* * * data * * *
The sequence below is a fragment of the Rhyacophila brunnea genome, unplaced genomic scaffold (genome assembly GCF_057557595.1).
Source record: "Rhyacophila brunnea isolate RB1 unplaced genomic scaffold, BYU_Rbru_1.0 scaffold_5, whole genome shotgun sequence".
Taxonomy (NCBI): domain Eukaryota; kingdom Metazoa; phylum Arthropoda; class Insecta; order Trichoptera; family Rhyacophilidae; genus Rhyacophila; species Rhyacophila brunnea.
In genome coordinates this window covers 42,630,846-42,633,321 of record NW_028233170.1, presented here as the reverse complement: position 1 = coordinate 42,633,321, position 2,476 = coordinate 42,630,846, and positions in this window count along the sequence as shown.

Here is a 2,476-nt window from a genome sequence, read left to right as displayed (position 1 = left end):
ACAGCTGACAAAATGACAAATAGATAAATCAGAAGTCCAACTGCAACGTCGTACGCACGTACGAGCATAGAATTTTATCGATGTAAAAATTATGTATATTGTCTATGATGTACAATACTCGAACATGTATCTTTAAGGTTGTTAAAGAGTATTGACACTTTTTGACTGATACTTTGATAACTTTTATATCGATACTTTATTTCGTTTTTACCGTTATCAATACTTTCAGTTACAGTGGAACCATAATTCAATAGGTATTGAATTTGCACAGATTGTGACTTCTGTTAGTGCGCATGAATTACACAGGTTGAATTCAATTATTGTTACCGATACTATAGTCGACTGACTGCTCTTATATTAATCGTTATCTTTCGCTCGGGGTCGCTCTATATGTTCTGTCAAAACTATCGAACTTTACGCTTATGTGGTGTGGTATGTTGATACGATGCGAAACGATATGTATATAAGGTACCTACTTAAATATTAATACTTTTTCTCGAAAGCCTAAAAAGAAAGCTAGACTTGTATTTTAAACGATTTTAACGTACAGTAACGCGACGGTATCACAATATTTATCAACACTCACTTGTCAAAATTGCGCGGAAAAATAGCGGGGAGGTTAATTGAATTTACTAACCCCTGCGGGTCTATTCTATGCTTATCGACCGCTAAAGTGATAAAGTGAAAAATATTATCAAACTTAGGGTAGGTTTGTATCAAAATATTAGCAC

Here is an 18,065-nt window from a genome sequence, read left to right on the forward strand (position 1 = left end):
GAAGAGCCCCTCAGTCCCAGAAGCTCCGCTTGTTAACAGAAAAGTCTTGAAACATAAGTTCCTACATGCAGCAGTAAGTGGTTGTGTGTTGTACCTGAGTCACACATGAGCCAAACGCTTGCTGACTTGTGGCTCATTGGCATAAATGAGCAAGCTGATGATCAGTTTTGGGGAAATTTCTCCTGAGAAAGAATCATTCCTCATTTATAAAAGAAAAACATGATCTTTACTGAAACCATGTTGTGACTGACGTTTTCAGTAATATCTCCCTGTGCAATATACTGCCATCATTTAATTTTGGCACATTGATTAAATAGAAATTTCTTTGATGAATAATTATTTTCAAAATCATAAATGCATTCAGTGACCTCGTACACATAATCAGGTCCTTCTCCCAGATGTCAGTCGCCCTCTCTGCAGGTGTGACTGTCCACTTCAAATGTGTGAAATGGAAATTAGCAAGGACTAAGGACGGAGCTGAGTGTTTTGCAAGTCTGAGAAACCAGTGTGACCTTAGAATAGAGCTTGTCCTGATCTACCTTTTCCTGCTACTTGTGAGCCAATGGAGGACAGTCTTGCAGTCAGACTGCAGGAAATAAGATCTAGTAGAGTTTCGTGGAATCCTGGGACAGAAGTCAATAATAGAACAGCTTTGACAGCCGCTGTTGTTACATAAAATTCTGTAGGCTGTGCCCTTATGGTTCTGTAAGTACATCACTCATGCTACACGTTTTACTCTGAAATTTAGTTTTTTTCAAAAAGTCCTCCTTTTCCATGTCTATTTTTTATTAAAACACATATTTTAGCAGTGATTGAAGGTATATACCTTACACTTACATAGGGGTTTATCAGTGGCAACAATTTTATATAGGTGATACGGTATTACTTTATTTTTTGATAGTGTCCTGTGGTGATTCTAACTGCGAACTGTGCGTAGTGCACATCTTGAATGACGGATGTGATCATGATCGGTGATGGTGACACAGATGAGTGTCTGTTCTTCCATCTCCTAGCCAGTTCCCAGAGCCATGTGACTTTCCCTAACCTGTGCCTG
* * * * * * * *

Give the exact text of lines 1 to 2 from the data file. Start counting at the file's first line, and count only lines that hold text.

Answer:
The sequence below is a fragment of the Rhyacophila brunnea genome, unplaced genomic scaffold (genome assembly GCF_057557595.1).
Source record: "Rhyacophila brunnea isolate RB1 unplaced genomic scaffold, BYU_Rbru_1.0 scaffold_5, whole genome shotgun sequence".